Engineered Solution of Georgia’s commercial division recently completed a major project for Lincoln Terminal in Natchez, Mississippi. Our team installed 1321 helical piles for multiple tank foundations inside the levy of the Mississippi River. The elevation of the site was 9 feet below river elevation during the Delta rainy season. Kudos to our team for completing this job in three months!
Our big Chattanooga project required installing 943 piers to support 5 above-ground holding tanks for Lincoln Terminal Solutions as the dispensary increased its biodiesel holdings from 500,000 to 1.5 million gallons of fuel per week.
Read the case study to get the details or watch the video below.
One of the most devastating things that can happen to a building is foundation failure. Because a foundation shoulders the load of the entire structure, its failure can cause problems that make it unsafe and at risk of collapse. Replacement is not only expensive, disruptive and time consuming. In these cases, foundation piering is an efficient and cost effective method of foundation repair, one that results in significantly less inconvenience to home owners or businesses.
Foundations can fail for many reasons, the most common causes being improper construction and unstable soil. This is often the case when construction is done very close to watersheds such as swamps and bogs, or when the soil has a higher than usual content of clay, as it does in Georgia. In either case, piering can restore the foundation back to proper form.
Foundation piering involves sinking steel pilings, also called piers, into the ground to straighten and permanently support the existing building foundation. There are two different types of foundation piering, each serving to stabilize different types of structures. When the structure needing support is smaller or lighter, helical piers (also known as drilled piers) are used. These are threaded piers that are screwed into the ground using a hydraulic torque motor. For larger, heavier structures, the process of resistance or push piering is used. Resistance piering uses long, coated steel shafts that are pounded into the ground using a powerful hydraulic ram.
Both techniques involve sinking multiple piers to a depth where they are either embedded in rock or stable soil. Once inserted to their intended depths, they are fastened to the foundation using metal braces. Heavy duty hydraulic jacks are then used to raise and level the structure. Finally, the braces are welded or bolted into place, to permanently retain the structure.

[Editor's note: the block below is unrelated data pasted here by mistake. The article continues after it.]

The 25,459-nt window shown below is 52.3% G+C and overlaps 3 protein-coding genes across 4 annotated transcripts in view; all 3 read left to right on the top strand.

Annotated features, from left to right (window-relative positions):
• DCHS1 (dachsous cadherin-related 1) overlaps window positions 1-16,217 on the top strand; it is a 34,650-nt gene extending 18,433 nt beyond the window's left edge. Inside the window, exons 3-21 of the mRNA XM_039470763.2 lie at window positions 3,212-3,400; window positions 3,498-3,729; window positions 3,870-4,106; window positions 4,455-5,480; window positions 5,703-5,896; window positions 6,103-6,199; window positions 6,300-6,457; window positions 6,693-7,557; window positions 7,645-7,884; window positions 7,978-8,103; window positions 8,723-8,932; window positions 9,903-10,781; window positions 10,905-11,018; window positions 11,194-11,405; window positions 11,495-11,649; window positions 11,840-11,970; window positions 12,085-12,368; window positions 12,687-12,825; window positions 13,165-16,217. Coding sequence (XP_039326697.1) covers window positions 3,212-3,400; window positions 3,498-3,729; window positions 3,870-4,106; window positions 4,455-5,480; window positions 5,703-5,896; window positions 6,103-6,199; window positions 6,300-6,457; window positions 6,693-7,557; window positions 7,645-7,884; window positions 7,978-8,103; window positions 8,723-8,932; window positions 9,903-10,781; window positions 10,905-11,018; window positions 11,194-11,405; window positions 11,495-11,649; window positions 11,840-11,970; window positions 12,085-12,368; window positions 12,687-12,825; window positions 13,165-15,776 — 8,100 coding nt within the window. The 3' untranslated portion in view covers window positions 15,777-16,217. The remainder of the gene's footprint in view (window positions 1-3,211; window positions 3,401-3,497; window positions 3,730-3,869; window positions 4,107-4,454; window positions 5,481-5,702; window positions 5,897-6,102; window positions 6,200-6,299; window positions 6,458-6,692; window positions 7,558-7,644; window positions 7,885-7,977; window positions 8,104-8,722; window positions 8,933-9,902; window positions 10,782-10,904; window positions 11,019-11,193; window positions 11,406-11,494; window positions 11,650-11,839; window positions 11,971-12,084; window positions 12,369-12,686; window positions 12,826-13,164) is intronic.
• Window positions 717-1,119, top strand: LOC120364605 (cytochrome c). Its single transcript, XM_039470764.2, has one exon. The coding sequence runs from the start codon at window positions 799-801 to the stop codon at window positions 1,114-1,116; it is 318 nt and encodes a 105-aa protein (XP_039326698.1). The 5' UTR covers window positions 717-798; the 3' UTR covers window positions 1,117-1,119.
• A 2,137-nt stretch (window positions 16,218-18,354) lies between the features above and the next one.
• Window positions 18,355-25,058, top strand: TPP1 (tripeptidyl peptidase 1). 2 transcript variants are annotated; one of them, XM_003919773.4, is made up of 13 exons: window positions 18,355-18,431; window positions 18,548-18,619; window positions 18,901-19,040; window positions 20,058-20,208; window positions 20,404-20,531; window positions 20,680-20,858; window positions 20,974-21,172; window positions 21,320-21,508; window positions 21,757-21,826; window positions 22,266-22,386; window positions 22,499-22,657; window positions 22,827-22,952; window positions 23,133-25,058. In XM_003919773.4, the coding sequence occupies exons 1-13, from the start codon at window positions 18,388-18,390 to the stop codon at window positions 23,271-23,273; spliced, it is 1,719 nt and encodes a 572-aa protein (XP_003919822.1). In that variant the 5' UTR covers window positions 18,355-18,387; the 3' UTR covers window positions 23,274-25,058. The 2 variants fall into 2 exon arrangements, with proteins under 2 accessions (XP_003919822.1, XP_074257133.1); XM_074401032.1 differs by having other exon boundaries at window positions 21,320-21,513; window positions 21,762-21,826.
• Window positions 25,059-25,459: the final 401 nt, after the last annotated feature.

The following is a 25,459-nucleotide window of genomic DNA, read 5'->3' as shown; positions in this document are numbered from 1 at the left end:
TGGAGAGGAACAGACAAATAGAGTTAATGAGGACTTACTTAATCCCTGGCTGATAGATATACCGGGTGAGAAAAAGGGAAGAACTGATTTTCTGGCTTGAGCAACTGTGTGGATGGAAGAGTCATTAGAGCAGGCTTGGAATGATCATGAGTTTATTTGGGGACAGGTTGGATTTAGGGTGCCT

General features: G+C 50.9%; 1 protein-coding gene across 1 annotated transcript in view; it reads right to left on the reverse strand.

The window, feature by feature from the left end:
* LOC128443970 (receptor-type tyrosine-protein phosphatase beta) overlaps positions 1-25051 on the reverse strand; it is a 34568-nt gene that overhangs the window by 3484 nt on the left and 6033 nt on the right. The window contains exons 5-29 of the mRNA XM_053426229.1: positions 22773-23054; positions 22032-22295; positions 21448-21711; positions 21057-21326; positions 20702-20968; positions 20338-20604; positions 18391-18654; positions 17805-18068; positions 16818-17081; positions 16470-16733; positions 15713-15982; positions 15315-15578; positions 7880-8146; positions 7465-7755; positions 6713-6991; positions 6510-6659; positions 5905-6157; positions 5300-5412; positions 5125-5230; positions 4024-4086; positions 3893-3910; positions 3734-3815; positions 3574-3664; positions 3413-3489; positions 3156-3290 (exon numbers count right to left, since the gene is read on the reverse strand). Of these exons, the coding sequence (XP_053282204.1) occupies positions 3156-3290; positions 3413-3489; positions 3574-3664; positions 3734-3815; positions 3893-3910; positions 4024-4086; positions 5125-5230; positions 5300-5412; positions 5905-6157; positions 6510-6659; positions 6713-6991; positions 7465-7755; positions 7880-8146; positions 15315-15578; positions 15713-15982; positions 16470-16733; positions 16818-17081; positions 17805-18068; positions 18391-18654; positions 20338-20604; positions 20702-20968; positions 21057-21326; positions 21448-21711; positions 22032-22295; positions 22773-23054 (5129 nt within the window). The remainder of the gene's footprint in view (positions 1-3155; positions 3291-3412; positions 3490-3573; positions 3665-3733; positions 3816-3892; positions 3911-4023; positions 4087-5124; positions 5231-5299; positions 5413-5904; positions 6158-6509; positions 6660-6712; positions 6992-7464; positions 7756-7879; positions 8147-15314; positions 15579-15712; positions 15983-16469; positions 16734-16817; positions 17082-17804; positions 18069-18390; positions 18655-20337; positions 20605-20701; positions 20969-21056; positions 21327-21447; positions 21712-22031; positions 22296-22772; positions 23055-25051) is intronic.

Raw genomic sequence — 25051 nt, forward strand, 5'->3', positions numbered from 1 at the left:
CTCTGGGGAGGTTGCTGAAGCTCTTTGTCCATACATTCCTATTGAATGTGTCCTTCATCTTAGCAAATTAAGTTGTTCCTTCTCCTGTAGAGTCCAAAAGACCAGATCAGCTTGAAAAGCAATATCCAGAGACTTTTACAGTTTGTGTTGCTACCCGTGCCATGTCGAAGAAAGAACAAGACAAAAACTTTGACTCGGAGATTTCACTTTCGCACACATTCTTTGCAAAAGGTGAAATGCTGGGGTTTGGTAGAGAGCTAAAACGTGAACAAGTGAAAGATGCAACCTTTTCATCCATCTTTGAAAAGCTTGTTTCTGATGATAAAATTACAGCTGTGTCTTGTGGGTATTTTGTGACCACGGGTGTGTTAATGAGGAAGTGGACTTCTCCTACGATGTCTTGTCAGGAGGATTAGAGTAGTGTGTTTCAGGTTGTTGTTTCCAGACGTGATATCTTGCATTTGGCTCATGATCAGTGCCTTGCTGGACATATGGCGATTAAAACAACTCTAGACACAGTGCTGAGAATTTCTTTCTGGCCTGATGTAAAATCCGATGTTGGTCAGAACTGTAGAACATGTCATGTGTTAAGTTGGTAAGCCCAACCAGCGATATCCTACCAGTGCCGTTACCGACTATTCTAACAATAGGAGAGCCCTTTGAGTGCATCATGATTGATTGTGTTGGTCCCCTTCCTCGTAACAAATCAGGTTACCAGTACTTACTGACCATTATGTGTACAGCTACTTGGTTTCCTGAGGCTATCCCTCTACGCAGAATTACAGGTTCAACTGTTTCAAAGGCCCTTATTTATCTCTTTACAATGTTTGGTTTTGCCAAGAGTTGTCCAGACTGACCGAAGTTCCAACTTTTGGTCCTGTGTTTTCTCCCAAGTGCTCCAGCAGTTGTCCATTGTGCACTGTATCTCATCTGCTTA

Foundation piering is an efficient method of repairing a failing building foundation. If you see signs of a failing foundation in your home, such as cracking, crumbling, or gaps around doorways or windows, it is important to consult a professional as soon as possible.
Assisting Georgia residents and businesses since 2007, the experts as ESOG will be there for your every need. Contact us today before it is too late.
An unfinished basement space can go unnoticed for years until a homeowner finally decides to finish it – and any leaks are somewhat inconsequential. Once the space is built out however, leaks become a significant source of concern. Here are a few tips on what to look for and how to resolve any leak issues:
Seepage through the Floor
Most homeowner’s encounter water in their basements when it seeps up through the floor. In many parts of the United States, the lower part of a house is actually constructed below the natural water table. For this reason, the water in the surrounding environment seeks its own level and will infiltrate a poorly waterproofed floor and leave small – or large! – puddles in the basement. If this is the case with your home, the only solutions are to improve drainage around the house and to completely seal the basement floor and walls against seepage.
Inadequate Waterproofing of the Walls
More insidious than water seeping through the floor is the infiltration of water through the walls of your basement. Often, it is hard to recognize that this is indeed what is happening. Check such things as bubbling or other distortions in wallpaper, paint and even paneling to determine if water is moving into the living space. Another, more obvious, and far more serious, indication is a crack in the actual foundation. This last situation should be checked by a professional ASAP and dealt with as necessary or the homeowner is surely in for a very expensive repair.
Overall Poor Drainage around the House
When water works its way into your home’s basement, the first step should be to relieve reason and not just patch up the symptom. The first place to look is outside the home and the drainage system that protects the house. Every rain gutter should be properly vented at lease six feet from the home. In addition, any low spots near the home should be filled to eliminate any water running back towards the house. Finally, trees and shrubs should be planted around the base of the home, as they naturally, and beautifully, will absorb a lot of the water that falls in a normal rainstorm.
Any Evidence of Mold
Mold is quite fastidious in its choice of environments. Simply put, it must have a regular supply of moisture or it just cannot survive. Still, it can survive in the most unlikely of places so any evidence of mold should be thoroughly investigated. If it is a simple case of condensation then a dehumidifier can usually solve the problem. More extensive mold growth means that water is infiltrating the space and the homeowner must figure out the cause. It really pays to determine the cause at the outset as further problems, and far more expensively solved ones surely lay ahead.
For more information on the warning signs of basement leaks and other home plumbing repair issues, please contact us at Engineered Solutions of Georgia. We can be found online at ESOGRepair.com or reached directly at 678-290-1325.